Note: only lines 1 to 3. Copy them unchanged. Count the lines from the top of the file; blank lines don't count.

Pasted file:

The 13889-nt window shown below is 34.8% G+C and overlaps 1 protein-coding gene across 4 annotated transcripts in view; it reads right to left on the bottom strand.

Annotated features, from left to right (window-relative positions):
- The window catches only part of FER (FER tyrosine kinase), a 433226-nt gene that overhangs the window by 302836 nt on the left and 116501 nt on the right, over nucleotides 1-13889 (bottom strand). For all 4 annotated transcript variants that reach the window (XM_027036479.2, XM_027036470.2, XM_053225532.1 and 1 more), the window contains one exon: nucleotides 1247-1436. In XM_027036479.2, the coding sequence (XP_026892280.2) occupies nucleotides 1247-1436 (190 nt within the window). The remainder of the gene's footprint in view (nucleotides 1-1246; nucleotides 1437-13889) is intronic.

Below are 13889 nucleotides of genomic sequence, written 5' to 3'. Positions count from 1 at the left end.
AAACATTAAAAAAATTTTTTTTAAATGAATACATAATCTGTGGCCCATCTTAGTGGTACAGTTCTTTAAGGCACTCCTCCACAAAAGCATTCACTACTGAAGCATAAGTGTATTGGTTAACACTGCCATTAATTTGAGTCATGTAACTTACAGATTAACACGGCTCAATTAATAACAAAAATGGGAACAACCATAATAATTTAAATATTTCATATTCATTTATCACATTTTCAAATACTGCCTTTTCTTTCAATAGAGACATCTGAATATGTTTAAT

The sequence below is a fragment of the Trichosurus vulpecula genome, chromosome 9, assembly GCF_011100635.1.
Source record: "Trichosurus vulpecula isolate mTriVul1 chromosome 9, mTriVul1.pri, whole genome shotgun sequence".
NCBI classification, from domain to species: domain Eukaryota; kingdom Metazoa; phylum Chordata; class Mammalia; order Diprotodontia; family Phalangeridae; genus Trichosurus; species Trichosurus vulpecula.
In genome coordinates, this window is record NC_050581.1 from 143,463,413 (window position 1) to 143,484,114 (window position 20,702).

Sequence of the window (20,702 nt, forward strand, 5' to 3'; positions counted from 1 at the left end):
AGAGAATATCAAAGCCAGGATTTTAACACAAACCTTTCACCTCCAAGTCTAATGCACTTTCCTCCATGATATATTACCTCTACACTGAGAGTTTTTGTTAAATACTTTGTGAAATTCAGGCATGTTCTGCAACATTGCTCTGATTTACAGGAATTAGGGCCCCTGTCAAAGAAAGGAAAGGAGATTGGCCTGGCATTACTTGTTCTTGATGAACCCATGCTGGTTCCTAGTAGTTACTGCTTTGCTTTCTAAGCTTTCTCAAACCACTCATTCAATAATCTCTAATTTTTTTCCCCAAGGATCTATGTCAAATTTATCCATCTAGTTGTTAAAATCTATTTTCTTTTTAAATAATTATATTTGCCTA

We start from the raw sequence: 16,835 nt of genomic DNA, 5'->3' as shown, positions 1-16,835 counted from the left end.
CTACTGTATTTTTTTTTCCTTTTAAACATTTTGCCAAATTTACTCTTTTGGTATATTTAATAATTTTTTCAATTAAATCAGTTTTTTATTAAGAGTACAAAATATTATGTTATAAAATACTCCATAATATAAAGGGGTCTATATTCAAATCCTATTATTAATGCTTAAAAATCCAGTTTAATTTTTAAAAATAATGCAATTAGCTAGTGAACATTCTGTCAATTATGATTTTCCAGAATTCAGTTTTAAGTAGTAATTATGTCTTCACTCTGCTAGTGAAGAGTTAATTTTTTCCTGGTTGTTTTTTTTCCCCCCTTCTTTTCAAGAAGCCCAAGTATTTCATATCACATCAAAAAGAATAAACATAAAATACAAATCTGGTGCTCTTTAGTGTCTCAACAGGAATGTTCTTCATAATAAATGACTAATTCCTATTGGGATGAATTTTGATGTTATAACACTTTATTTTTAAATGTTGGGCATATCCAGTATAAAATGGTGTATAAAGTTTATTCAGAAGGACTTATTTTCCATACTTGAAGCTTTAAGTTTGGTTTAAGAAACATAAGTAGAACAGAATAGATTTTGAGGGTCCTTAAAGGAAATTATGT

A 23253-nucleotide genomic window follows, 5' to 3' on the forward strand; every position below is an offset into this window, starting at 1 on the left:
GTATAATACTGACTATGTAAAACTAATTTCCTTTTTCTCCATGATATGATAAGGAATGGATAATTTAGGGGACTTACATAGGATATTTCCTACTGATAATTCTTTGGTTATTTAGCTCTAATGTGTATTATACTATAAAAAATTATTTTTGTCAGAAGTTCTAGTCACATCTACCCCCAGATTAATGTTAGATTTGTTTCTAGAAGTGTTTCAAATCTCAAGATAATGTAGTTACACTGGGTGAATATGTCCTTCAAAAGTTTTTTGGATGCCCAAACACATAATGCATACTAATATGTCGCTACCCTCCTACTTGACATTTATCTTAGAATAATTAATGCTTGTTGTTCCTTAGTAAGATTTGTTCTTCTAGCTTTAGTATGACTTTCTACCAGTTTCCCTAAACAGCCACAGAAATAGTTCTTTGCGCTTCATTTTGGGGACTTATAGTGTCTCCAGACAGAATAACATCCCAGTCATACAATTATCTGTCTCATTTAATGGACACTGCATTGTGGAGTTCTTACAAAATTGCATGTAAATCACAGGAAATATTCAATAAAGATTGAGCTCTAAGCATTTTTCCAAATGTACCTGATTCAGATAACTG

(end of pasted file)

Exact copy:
The 13889-nt window shown below is 34.8% G+C and overlaps 1 protein-coding gene across 4 annotated transcripts in view; it reads right to left on the bottom strand.

Annotated features, from left to right (window-relative positions):
- The window catches only part of FER (FER tyrosine kinase), a 433226-nt gene that overhangs the window by 302836 nt on the left and 116501 nt on the right, over nucleotides 1-13889 (bottom strand). For all 4 annotated transcript variants that reach the window (XM_027036479.2, XM_027036470.2, XM_053225532.1 and 1 more), the window contains one exon: nucleotides 1247-1436. In XM_027036479.2, the coding sequence (XP_026892280.2) occupies nucleotides 1247-1436 (190 nt within the window). The remainder of the gene's footprint in view (nucleotides 1-1246; nucleotides 1437-13889) is intronic.